David Nash, M.D., is one of the best-known pioneers in the world of population health management and related areas, in U.S. healthcare. For two decades, he has been leading change, and urging his fellow physicians and other healthcare leaders forward, to transform the U.S. healthcare industry from a volume-based payment and delivery system, to a value-based one.
Dr. Nash, the author of numerous books and countless articles, was named Founding Dean of the Jefferson College of Population Health (JCPH; itself a part of Thomas Jefferson University in Philadelphia) in 2008. He is also the Dr. Raymond C. and Doris N. Professor of Health Policy. He is a board-certified internist who is internationally recognized for his work in public accountability for outcomes, physician leadership development and quality-of-care improvement.
Dr. Nash will be chairing the Eighteenth Population Health Colloquium, to be held at the Loews Philadelphia Hotel in Philadelphia, next week, March 19-21. He and his colleagues at JCPH will be bringing together a host of national leaders in the population health/care management/value-based payment and delivery area, to discuss a broad range of important policy, payment, strategic, and operational topics in that broad area. He spoke recently with Healthcare Informatics Editor-in-Chief Mark Hagland, regarding the current moment in—and future prospects of—the population health management phenomenon. Below are excerpts from that interview.
David B. Nash, M.D.
Starting at a “40,000-feet-up” level, what would your elevator speech be these days, to explain the strategic and operational landscape around population health?
My elevator speech is that we have to move from volume to value, to prevent the U.S. healthcare system from collapsing under its own weight; and whether the private sector does it first, or Uncle Sam does it first, someone has to do it. And [the path towards a value-based payment and delivery system] is moving inexorably forward.
One of the interesting things about the speeches that were made last week at the HIMSS Conference and elsewhere, by federal healthcare officials, was their stated commitment to compelling providers forward towards value, even as they also support the idea of free-market-driven healthcare change.
And we weren’t at HIMSS, but we were thrilled that Secretary Azar [Alex Azar, Secretary of Health and Human Services] and Administrator Verma [Seema Verma, Administrator of the Centers for Medicare and Medicaid Services] have explicitly embraced value-based payment.
So, I’ve been saying for some time that building the foundation for population health initiatives in the U.S. healthcare system has been a bit like what happened when they built the Transcontinental Railroad in the 1860s, where at one point, people were literally taking pickaxes and breaking ground in the Rocky Mountains in order to lay the first tracks there. Where would you say we are right now in terms of laying the broad foundation or population health management across the U.S. healthcare system?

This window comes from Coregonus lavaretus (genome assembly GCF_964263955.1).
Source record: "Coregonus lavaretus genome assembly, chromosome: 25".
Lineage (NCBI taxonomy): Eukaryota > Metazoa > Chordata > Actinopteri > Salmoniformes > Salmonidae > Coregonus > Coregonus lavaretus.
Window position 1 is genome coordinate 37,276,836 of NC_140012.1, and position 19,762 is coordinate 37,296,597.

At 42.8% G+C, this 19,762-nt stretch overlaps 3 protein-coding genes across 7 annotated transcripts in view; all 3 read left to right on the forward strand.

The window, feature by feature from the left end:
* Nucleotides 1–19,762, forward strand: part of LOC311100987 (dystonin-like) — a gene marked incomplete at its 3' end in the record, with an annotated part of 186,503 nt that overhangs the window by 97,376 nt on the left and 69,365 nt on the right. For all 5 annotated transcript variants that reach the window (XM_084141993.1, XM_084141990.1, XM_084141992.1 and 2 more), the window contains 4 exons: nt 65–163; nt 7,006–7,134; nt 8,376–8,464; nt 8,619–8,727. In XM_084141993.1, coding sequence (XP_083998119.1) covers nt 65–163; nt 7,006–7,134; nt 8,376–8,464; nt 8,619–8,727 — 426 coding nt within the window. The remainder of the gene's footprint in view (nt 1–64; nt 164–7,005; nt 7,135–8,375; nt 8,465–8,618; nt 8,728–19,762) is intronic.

I would say that we’ve got most of the track laid, and the train is running slowly, and we’re testing the track right now. That’s about where we are with this.
Is there enough of a critical mass of literature now to help guide those who wish to pursue a population health management path?
That’s a great question. We think there’s just enough critical mass now, yes, a lot of it communicated in our Population Health Journal. But the evidence to support the journey, has reached a critical mass, yes. The evidence we’re lacking is the critical timing. But the road to redemption is paved with V-B payment. How fast we can lay that down, now that is a problem.
Do most physicians in practice understand what’s going on now, on a broad level? And where are they in terms of their buying into the reality, and accepting where everything’s headed?
To be honest, I believe it [physicians’ buying into the reality of payment and delivery system change] is breaking down along age-related lines. Physicians 60 and over, and forget about it. Those 45 to 60? They’re grudgingly aware of what’s going on; they’re not really going to dramatically change what they do, but they’ll cooperate just enough to maintain their status. Those 30 to 45? They’re saying, count me in. Of course, there are exceptions in all the age categories; but in terms of broad generalizations, this one holds up.
Inevitably, then, with regard to most of the over-60 physicians in practice, you just have to work around them?
Totally! We totally have to work around them here. You have to kind of make a command decision, and move forward, and accept reality, and do what you can do.
So, looking at that key 45-to-60 group of physicians in practice, what are the critical success factors in engaging them to get cooperation to participate in transformational change?
Honestly, the key is pain. If you’re a primary care physician, you’re experiencing pain right now [with payment shifts], and things are going to change, and that will motivate you. If you’re a subspecialist, the economics aren’t there yet, so you won’t change dramatically. But as the pain level increases, you change. That’s what’s pushing physicians forward.